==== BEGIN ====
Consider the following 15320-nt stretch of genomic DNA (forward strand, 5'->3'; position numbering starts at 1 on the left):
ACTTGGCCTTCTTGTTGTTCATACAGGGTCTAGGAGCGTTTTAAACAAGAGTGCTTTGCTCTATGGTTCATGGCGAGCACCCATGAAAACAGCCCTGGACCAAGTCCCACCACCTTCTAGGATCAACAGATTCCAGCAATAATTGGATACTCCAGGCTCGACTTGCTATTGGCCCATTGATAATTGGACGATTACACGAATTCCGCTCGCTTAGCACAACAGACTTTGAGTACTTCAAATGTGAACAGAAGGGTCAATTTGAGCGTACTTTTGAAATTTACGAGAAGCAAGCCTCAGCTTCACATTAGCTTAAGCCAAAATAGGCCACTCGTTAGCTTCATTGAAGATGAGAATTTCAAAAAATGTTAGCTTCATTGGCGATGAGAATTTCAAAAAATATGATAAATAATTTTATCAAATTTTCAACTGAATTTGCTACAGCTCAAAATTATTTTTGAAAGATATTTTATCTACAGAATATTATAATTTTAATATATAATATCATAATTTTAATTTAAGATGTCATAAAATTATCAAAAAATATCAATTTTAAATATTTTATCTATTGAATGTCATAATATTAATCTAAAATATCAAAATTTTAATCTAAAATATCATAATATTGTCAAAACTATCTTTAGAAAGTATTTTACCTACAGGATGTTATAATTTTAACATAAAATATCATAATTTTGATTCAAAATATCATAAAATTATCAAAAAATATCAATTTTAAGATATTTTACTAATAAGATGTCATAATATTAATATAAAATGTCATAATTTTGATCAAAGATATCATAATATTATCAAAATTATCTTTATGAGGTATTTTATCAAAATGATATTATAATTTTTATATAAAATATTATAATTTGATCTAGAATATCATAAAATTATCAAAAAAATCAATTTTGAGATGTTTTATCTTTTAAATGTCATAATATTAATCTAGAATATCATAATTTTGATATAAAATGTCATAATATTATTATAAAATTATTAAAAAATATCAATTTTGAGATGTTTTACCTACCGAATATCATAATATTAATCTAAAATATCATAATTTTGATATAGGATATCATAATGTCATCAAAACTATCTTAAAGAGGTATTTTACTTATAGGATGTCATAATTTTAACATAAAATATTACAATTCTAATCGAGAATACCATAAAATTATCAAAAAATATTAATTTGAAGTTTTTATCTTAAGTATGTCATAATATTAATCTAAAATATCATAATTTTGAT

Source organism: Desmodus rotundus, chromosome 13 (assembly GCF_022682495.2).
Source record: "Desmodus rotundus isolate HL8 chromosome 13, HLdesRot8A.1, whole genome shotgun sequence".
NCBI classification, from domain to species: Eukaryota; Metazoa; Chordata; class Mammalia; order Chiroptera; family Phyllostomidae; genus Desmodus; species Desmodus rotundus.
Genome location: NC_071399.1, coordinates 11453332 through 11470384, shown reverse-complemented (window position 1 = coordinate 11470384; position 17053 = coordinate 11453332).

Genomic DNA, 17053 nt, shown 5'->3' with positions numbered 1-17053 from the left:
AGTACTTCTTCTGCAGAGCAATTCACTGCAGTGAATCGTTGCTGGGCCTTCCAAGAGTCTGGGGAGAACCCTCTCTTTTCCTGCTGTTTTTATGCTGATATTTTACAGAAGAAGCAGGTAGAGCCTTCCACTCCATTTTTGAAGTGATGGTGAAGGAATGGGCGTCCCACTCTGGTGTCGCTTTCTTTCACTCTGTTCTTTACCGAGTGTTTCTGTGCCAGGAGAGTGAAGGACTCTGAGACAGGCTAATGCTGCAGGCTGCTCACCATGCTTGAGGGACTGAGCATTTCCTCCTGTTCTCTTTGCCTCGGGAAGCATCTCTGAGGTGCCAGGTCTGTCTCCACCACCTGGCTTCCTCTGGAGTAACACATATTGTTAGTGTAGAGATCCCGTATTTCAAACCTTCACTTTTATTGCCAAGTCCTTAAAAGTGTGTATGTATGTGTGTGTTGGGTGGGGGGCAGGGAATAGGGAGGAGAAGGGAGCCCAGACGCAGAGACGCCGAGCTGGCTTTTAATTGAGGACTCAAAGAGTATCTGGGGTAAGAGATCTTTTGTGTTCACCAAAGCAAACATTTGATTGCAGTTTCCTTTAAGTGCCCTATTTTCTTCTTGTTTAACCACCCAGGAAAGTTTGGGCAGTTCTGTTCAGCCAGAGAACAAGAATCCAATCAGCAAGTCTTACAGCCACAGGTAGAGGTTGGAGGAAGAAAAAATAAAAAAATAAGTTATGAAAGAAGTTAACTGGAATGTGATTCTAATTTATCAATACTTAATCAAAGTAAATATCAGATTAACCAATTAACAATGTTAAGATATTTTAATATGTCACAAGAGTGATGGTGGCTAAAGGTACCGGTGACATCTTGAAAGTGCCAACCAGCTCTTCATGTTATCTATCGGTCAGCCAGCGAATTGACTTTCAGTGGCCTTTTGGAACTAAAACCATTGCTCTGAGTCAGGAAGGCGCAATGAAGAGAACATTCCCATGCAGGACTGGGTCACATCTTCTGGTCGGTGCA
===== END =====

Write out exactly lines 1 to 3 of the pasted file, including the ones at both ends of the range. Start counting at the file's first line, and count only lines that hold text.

Consider the following 15320-nt stretch of genomic DNA (forward strand, 5'->3'; position numbering starts at 1 on the left):
ACTTGGCCTTCTTGTTGTTCATACAGGGTCTAGGAGCGTTTTAAACAAGAGTGCTTTGCTCTATGGTTCATGGCGAGCACCCATGAAAACAGCCCTGGACCAAGTCCCACCACCTTCTAGGATCAACAGATTCCAGCAATAATTGGATACTCCAGGCTCGACTTGCTATTGGCCCATTGATAATTGGACGATTACACGAATTCCGCTCGCTTAGCACAACAGACTTTGAGTACTTCAAATGTGAACAGAAGGGTCAATTTGAGCGTACTTTTGAAATTTACGAGAAGCAAGCCTCAGCTTCACATTAGCTTAAGCCAAAATAGGCCACTCGTTAGCTTCATTGAAGATGAGAATTTCAAAAAATGTTAGCTTCATTGGCGATGAGAATTTCAAAAAATATGATAAATAATTTTATCAAATTTTCAACTGAATTTGCTACAGCTCAAAATTATTTTTGAAAGATATTTTATCTACAGAATATTATAATTTTAATATATAATATCATAATTTTAATTTAAGATGTCATAAAATTATCAAAAAATATCAATTTTAAATATTTTATCTATTGAATGTCATAATATTAATCTAAAATATCAAAATTTTAATCTAAAATATCATAATATTGTCAAAACTATCTTTAGAAAGTATTTTACCTACAGGATGTTATAATTTTAACATAAAATATCATAATTTTGATTCAAAATATCATAAAATTATCAAAAAATATCAATTTTAAGATATTTTACTAATAAGATGTCATAATATTAATATAAAATGTCATAATTTTGATCAAAGATATCATAATATTATCAAAATTATCTTTATGAGGTATTTTATCAAAATGATATTATAATTTTTATATAAAATATTATAATTTGATCTAGAATATCATAAAATTATCAAAAAAATCAATTTTGAGATGTTTTATCTTTTAAATGTCATAATATTAATCTAGAATATCATAATTTTGATATAAAATGTCATAATATTATTATAAAATTATTAAAAAATATCAATTTTGAGATGTTTTACCTACCGAATATCATAATATTAATCTAAAATATCATAATTTTGATATAGGATATCATAATGTCATCAAAACTATCTTAAAGAGGTATTTTACTTATAGGATGTCATAATTTTAACATAAAATATTACAATTCTAATCGAGAATACCATAAAATTATCAAAAAATATTAATTTGAAGTTTTTATCTTAAGTATGTCATAATATTAATCTAAAATATCATAATTTTGAT

Source organism: Desmodus rotundus, chromosome 13 (assembly GCF_022682495.2).